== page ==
Climate change: The 291-megatonne question

The debate on climate change is rife with notions and platitudes, but who here has a plan for cutting emissions by 291 megatonnes?
Liberal Leader Justin Trudeau holds a copy of his environmental platform after announcing details of it at Jericho Beach Park in Vancouver, B.C., on Monday June 29, 2015. THE CANADIAN PRESS/Darryl Dyck


Statements this week from the major parties would suggest that there is a profound disagreement about how to confront the monumental challenge of climate change. And probably there actually is some disagreement here. But this is something of a phony war, less a clash of ideas than a contest of notions.

“Make no mistake,” Liberal Leader Justin Trudeau said on Monday, “the Liberal Party will be putting a price on carbon.”

For the Conservatives, this was too much. “Justin Trudeau is proposing a carbon pricing scheme that will increase the costs of everything including gas, groceries, electricity,” Natural Resources Minister Greg Rickford and Environment Minister Leona Aglukkaq lamented in a joint statement.

For the New Democrats, it was not nearly enough. “The Trudeau Liberals still have not committed to any actual targets to reduce greenhouse gas emissions,” the party’s press office sighed.

Of course, there is a certainly predictability to this—whatever Trudeau announced this week, it was unlikely that either the Conservatives or New Democrats were going to respond with praise. And there might be a certain ideological consistency to the Liberals ending up somewhere between the Conservatives and NDP on a question of policy, if that is what is happening here.

But what do these statements and positions actually amount to? There is much to be said for putting a price on carbon, but it’s not clear what the Liberal commitment would mean in practice—how a Liberal government would devise and enforce a carbon price. Such a price could result in increased costs for consumers, but the cost of the Liberal plan should be measured against the cost of the alternatives, and right now the alternatives are basically unknown. The Conservatives have committed to a target, but without fully explaining how it will be achieved. The New Democrats have committed to a different target, but so far with only the suggestion of a policy that might get the country there.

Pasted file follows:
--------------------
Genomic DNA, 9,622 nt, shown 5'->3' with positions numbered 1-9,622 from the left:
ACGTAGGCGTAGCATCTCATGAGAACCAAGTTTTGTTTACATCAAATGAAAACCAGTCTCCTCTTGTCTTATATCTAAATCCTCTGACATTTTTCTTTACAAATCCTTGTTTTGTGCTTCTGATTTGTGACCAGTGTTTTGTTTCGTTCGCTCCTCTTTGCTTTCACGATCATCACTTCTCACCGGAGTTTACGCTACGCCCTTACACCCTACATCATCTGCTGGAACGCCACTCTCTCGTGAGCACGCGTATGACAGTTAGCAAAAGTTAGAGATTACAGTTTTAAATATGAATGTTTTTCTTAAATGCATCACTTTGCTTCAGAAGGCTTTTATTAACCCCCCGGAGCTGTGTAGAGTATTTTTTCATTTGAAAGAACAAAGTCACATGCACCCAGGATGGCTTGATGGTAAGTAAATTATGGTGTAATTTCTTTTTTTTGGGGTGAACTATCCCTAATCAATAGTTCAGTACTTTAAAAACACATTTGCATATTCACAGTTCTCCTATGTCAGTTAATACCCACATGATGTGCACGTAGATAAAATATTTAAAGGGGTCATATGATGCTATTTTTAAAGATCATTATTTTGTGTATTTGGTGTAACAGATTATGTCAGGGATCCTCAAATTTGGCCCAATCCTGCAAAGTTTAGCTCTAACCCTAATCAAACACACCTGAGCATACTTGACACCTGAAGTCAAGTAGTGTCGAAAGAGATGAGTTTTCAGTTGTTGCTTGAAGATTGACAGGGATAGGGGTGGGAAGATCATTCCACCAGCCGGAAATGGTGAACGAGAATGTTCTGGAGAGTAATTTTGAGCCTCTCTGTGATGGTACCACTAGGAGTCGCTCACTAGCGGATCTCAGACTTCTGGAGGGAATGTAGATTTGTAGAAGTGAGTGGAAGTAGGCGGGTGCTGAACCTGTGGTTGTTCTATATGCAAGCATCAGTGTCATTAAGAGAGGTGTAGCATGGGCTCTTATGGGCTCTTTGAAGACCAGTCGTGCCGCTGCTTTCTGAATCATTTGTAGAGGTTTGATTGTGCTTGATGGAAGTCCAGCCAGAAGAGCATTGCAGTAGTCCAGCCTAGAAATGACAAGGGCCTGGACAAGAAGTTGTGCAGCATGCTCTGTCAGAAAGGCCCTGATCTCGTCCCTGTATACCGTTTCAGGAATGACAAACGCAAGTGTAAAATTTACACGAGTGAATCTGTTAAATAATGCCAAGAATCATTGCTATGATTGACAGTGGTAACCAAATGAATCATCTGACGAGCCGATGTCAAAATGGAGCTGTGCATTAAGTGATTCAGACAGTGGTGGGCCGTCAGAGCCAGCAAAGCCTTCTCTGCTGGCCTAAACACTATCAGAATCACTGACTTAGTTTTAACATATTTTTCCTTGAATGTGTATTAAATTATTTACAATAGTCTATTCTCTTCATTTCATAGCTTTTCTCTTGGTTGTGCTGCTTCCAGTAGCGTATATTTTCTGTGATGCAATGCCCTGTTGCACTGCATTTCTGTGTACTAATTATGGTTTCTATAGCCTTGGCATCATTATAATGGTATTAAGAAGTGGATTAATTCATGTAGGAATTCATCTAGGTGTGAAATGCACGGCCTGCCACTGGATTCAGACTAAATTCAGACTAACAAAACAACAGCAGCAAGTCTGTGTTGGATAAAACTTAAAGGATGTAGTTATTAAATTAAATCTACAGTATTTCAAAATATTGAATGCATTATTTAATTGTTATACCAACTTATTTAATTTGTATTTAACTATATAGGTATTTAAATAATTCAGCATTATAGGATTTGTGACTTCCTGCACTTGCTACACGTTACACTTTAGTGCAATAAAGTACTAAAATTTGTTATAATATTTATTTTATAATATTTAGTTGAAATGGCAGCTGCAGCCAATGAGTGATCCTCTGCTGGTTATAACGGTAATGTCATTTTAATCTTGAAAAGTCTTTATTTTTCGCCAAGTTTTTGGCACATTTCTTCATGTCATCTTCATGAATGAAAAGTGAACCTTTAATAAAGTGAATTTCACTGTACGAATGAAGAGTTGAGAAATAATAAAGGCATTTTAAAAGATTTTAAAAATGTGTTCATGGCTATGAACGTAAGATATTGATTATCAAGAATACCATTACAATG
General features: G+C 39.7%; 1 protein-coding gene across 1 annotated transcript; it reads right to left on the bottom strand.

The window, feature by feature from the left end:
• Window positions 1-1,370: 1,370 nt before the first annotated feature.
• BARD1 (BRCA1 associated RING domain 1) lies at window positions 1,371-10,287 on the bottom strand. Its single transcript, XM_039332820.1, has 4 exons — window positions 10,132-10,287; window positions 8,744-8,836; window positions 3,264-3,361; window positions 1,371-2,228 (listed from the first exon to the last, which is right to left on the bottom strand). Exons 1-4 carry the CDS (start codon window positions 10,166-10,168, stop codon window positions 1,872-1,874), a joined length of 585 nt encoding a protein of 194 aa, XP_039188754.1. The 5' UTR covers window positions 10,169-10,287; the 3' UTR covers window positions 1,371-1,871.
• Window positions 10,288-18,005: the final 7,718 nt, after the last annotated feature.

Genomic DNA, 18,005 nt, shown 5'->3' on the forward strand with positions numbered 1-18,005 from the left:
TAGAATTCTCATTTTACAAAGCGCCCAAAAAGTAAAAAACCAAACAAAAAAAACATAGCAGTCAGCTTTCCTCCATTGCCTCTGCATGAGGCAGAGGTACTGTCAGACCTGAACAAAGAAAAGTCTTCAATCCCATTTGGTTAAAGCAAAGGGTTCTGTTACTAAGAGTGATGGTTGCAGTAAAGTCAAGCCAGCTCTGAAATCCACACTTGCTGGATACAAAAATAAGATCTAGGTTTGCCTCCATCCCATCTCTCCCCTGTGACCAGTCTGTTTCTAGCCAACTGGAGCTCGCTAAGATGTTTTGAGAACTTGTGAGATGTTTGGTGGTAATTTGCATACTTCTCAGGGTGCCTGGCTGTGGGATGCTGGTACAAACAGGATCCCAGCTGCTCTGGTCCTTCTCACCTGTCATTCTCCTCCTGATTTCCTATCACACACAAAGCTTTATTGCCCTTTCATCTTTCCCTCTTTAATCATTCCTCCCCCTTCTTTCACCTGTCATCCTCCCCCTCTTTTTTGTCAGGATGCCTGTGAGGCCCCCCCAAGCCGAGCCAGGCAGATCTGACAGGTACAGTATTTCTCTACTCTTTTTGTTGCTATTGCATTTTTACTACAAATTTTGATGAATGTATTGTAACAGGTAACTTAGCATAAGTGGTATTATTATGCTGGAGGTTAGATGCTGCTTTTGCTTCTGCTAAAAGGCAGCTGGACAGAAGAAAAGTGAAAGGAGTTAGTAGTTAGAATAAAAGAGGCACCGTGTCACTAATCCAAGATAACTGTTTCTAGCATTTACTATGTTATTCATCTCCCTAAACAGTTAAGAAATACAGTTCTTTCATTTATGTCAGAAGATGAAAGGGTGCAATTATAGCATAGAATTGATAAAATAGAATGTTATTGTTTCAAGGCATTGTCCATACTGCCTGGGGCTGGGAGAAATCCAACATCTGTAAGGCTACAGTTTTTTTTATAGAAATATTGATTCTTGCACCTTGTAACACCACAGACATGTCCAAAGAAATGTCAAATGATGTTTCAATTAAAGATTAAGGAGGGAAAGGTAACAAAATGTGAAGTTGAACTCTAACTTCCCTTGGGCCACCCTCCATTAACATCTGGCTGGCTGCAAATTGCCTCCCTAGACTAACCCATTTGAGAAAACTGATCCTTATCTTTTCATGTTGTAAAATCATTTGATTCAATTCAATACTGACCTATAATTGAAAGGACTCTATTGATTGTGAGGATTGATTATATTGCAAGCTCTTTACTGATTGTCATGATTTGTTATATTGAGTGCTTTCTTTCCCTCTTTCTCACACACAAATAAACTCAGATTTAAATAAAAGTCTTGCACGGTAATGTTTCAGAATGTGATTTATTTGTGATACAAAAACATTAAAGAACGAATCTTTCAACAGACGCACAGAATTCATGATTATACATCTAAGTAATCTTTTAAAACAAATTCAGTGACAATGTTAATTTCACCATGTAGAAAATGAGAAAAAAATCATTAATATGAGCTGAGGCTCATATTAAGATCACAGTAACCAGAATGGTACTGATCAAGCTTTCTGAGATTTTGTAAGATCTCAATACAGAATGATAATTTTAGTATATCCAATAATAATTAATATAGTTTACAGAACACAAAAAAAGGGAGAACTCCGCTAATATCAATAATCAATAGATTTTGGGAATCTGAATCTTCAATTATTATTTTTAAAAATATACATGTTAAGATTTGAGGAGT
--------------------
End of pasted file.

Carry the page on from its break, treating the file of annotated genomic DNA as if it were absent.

Lamenting for the state of a particular debate is not quite a novel premise. At least insofar as it is being conducted by people who have reached the legal age of adulthood, we’re already having an “adult conversation” about climate change. But less than four months out from a federal election it’s useful to clarify what the discussion lacks and how it fails.

The debate about carbon pricing in particular is both tortured and torturous.

The Conservatives have managed the neat trick of simultaneously opposing and proposing a price on carbon—while also committing to national targets that will depend, to some degree, on the carbon-pricing policies of the provinces.

Having previously proposed a cap-and-trade system and opposed a Liberal plan for a carbon tax, the Conservatives decided in 2011 that the NDP’s proposal of a cap-and-trade system should be described as a carbon tax and they have since damned both NDP and Liberal suggestions of pricing. But the federal government also engaged with the provinces in 2013 about establishing a carbon levy for the oil and gas industry and last December the Prime Minister invoked Alberta’s levy and said that such a system could be implemented—he described it as a “price”—so long as the American government was willing to harmonize somehow. But it’s not particularly clear why we should have to wait for the Americans.

A price on carbon is also not merely a hypothetical. British Columbia has had a carbon tax since 2008. Quebec has had a levy since 2007 and implemented cap-and-trade in 2013. Alberta recently announced plans to increase its levy, in place since 2007, and the province has commissioned a panel to advise the government on further options. Ontario has committed to implementing a cap-and-trade system. There are meaningful differences between the pricing mechanisms—Alberta’s levy, for instance, pays into a technology fund—but if Ontario follows through on its plans, the four largest provinces will have some kind of a price on carbon. The pricing policies in British Columbia, Alberta and Quebec have already been included in the federal government’s emissions projections and the federal government has based its current international targets for 2030 on the actions of “all levels of government.”